iPad 2 (2011)

iPad 2: Everything you need to know

The 2011 iPad 2 with 16GB of storage is the big "budget" iPad designed to ease the barrier of entry for price-concious first-time buyers and for bulk buyers like schools and businesses. It doesn't have the crystal clear, high density Retina display, 4G LTE data, the new, super-fast Apple A6X processor, or the new Lightning connector, and the cameras are terrible, but it runs the same iOS 6 operating system, and has access to the App Store and Safari, and can do most everything the new iPad can do. And it looks almost identical.

However, while the iPad 2 was arguably a reasonable buy compared to the iPad 3 due to the overhead of the Retina display, the iPad 4 promises 2x the performance of the iPad 3, diminishing that concern.

Apple offers the iPad 2 at one price point:

  • 16GB - $399

If you want it with 3G GSM/CDMA, the price go up $130:

  • 16GB - $529

Still, If price is more of an issue to you than getting the latest and the greatest, and $100 makes a big difference in your budget, the iPad 2 is still a valid point of entry, simply less so than before.

iPad 4 (late 2012)

iPad 4 (Late 2012) review

The iPad 4 (or iPad with Retina display, or 4th generation iPad) is the new king of the tablets. It has everything the iPad 2 had, and a lot more. Notably, the screen is a double-resolution Retina display at 2048x1536, which is more than 1080p TV scrunched down into a 9.7-inch size. In other words, you can't see the pixels. Speaking of 1080p, it supports both 1080p video playback, and has a 5mp camera on the back that can shoot 1080p video. (It looks like the iPhone 4 camera with the iPhone 4S photo processing software). Compared to the iPad 3, it has a faster Apple A6X processor, LTE that works internationally, and the new Lightning adapter.

Apple offers the iPad 4 at three price points depending on the amount of storage:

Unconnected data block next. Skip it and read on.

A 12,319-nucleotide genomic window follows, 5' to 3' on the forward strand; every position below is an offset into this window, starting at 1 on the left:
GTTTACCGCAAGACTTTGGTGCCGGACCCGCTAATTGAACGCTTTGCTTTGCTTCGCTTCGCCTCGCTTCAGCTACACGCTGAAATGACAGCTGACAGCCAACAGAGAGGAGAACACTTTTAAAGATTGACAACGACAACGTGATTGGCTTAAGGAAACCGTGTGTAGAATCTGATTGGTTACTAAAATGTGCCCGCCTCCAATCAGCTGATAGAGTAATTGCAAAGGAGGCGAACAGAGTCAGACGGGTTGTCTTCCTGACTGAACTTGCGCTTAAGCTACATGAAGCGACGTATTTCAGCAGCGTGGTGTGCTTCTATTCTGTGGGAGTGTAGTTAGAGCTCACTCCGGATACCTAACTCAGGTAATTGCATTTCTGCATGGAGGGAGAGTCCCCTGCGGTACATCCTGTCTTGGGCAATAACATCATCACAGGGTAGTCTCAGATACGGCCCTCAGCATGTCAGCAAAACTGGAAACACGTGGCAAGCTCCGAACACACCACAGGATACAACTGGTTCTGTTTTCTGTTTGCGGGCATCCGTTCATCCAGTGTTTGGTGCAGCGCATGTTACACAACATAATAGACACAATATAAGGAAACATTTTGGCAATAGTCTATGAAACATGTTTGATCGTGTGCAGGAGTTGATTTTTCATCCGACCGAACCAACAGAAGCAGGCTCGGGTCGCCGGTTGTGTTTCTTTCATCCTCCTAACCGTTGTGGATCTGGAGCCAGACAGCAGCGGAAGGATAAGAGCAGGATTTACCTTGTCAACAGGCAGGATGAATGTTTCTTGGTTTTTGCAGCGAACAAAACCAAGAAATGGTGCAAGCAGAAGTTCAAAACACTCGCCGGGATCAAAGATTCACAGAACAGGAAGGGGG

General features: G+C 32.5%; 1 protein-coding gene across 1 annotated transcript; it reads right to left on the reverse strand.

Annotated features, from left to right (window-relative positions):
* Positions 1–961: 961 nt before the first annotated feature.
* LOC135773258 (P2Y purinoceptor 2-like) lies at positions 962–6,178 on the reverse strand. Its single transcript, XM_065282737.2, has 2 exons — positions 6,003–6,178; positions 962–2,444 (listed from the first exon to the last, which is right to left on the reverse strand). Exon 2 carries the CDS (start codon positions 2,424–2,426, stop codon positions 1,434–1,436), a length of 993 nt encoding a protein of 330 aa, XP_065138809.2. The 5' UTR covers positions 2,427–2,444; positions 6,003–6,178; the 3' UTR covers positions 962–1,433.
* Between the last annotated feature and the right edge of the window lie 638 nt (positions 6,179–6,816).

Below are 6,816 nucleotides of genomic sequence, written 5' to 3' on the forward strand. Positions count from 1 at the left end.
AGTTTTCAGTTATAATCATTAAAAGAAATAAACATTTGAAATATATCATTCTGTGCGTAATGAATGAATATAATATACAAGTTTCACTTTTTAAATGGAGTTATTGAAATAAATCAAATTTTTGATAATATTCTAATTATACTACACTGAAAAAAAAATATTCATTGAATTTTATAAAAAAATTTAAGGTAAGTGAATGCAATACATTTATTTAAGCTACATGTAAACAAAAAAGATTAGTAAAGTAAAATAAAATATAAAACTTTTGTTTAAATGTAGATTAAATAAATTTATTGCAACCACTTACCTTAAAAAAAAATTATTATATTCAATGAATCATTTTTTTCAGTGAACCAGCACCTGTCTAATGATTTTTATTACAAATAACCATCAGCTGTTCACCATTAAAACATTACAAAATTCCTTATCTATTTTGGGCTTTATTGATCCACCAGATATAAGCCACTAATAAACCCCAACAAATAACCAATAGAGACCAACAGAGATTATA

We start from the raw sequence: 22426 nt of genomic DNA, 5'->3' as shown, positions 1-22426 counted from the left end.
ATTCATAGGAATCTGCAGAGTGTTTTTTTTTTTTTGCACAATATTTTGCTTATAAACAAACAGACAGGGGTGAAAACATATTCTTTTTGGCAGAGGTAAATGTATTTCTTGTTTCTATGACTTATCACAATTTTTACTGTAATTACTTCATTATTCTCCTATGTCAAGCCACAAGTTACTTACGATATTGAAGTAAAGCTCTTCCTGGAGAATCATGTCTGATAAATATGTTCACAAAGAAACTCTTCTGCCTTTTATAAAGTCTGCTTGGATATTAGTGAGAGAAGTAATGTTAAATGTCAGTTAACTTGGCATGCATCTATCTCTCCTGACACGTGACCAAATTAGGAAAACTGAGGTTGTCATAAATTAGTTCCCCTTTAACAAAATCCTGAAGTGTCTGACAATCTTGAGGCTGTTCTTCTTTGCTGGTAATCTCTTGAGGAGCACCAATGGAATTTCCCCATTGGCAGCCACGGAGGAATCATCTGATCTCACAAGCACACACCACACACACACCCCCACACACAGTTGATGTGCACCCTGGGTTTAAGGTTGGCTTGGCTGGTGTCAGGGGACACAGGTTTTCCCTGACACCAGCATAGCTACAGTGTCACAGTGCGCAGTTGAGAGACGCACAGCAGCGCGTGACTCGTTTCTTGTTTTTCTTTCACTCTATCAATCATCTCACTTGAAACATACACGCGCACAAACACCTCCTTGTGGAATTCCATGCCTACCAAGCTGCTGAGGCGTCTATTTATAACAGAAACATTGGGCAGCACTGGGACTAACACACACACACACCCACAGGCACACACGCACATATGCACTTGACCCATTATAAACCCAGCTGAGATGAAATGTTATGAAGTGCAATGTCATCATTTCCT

• 16GB - $499
  • 32GB - $599
  • 64GB - $699

If you want it with 3G GSM/CDMA, and 4G LTE version, the prices go up $130:

  • 16GB - $629
  • 32GB - $729
  • 64GB - $829

If you know you want a top of the line iPad, with the latest and greatest features and every bit of cool technology Apple has to offer, then get the iPad 4.

Any questions?

If you're still not sure, hit up our iPhone Forums to get the help you need to make up your mind.

Rene Ritchie

Rene Ritchie is one of the most respected Apple analysts in the business, reaching a combined audience of over 40 million readers a month. His YouTube channel, Vector, has over 90 thousand subscribers and 14 million views and his podcasts, including Debug, have been downloaded over 20 million times. He also regularly co-hosts MacBreak Weekly for the TWiT network and co-hosted CES Live! and Talk Mobile. Based in Montreal, Rene is a former director of product marketing, web developer, and graphic designer. He's authored several books and appeared on numerous television and radio segments to discuss Apple and the technology industry. When not working, he likes to cook, grapple, and spend time with his friends and family.